2. Use visual task distinguishers

Visualization is a proven method of boosting workflow efficiency. It gives you a bird’s-eye view of the entire workflow at a glance.

The best way to visualize tasks in keeping with the Eisenhower Matrix is via color-coding—simple yet effective.

ClickUp Tasks uses a similar method to help you visualize your tasks. You can color-code tasks, assign priorities, use name tags, and even filter tasks by tags.

ClickUp Task Priorities
Categorize tasks according to urgent, high, normal, and low priorities with ClickUp Task Priorities

Here’s how you can color-code your tasks:

  • Red – For top priority tasks. Our brains are programmed to respond to and take care of things that flash red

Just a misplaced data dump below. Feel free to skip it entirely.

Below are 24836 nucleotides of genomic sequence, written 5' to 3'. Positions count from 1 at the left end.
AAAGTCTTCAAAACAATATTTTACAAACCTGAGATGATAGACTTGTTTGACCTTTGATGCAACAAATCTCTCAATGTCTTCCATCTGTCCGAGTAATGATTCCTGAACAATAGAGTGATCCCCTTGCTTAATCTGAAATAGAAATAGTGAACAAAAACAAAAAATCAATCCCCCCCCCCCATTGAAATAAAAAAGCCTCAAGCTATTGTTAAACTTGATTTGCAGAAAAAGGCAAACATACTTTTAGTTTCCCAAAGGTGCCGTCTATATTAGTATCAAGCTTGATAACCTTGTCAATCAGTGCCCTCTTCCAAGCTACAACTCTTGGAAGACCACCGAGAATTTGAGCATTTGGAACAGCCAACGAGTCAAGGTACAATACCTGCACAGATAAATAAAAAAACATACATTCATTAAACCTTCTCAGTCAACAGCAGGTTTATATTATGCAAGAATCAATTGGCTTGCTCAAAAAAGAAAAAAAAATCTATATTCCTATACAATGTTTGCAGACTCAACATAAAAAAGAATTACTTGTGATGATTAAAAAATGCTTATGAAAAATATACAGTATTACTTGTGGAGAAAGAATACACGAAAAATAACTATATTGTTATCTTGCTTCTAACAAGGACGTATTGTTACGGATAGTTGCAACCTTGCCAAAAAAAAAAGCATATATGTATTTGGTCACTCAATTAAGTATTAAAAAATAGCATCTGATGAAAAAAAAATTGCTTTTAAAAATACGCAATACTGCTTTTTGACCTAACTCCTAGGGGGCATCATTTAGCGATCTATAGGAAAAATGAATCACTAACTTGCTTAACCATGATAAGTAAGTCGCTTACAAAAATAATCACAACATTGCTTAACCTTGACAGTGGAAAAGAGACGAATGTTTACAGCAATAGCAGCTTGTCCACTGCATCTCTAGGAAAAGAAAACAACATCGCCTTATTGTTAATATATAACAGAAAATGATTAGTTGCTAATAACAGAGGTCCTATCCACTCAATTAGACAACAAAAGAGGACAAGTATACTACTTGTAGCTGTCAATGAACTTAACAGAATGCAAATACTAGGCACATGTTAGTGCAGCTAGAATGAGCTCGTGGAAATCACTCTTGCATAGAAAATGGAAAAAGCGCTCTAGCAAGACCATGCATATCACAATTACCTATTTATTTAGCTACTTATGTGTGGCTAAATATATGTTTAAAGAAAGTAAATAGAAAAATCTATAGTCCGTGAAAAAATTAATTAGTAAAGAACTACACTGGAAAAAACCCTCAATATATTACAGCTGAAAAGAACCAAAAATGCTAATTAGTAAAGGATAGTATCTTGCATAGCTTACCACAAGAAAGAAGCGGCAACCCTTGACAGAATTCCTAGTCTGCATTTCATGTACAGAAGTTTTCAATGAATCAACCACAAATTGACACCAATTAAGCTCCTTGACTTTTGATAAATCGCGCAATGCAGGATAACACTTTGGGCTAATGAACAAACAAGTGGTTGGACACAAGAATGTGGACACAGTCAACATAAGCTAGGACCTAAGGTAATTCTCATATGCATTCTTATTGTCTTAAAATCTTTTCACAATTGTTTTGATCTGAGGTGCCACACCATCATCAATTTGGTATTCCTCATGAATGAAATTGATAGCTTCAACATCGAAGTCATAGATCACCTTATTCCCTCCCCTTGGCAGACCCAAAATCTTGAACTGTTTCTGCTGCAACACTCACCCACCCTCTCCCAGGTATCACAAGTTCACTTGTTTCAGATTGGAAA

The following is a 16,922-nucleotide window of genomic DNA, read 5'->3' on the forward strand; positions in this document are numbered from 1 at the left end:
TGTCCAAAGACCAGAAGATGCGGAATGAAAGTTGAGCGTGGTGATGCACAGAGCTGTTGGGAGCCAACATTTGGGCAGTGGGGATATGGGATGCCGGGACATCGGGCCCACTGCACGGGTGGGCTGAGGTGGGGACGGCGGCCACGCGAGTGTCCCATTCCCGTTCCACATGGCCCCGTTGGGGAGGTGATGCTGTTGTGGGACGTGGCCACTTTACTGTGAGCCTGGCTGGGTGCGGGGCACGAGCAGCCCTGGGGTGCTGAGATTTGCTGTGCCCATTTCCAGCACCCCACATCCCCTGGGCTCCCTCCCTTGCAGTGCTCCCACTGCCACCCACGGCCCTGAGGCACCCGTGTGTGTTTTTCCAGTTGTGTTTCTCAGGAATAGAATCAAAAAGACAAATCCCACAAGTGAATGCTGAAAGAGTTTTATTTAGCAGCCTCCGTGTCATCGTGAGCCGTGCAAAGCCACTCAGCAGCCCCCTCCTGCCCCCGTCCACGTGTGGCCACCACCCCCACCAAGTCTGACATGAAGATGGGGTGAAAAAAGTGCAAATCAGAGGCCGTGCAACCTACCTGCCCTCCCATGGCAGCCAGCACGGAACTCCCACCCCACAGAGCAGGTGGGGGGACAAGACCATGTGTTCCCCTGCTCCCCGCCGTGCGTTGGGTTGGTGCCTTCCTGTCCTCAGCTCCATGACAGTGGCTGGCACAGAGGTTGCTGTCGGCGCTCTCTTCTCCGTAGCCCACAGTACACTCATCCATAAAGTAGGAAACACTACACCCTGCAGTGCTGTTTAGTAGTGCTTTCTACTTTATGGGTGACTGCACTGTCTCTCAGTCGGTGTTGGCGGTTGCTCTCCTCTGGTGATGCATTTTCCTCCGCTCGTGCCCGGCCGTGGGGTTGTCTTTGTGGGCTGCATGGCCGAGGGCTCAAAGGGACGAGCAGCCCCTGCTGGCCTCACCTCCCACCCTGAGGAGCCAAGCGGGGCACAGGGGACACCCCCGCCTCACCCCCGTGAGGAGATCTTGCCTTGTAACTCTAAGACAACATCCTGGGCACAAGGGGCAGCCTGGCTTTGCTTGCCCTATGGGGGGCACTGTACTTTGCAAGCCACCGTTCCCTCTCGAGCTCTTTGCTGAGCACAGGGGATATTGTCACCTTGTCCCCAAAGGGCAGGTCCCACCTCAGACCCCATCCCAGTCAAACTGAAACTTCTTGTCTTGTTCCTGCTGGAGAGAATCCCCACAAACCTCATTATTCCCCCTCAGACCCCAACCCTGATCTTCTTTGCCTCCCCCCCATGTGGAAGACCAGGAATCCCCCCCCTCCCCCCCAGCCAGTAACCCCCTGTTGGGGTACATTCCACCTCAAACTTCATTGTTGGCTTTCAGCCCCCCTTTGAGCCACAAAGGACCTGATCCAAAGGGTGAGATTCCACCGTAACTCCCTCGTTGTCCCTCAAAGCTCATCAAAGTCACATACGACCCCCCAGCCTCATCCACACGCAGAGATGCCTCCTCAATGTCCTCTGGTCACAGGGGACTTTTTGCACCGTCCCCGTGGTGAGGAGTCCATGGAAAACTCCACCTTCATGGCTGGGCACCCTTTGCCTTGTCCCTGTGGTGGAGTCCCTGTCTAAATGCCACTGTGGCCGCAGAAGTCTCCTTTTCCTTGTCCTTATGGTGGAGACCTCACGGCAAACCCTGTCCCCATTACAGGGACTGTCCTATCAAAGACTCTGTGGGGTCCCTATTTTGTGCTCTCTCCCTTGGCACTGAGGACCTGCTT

• Yellow – Tasks with second highest priority 
  • Blue – Tasks with third highest priority
  • Green – Lowest priority tasks

Meanwhile, you can easily translate these into your Eisenhower Matrix as you see fit. Red ones go into Quadrant 1, yellow into Quadrant 2, etc. 

3. Avoid overmanagement

Overmanaging your Eisenhower Matrix is a form of procrastination. Don’t get stuck sifting out every task in detail. Instead, use ClickUp Brain to quickly tell you what you should work on next, which tasks are nearing their due date, which is overdue, etc.

ClickUp Brain helps you prioritize and simplify your day-to-day tasks

Additionally, avoid taking too much time assigning tasks to a quadrant. Assign yourself 30-50 minutes per month/week (depending on your task density) and design your matrix within that period. 

4. Eliminate first

Get rid of the items on your to-do list that are neither urgent nor important. Delegate them to the right abyss—quadrant 4

Eliminating these tasks frees up time (and mental bandwidth) to manage your other tasks better. Review your to-do list and remove these items before prioritizing the other three quadrants.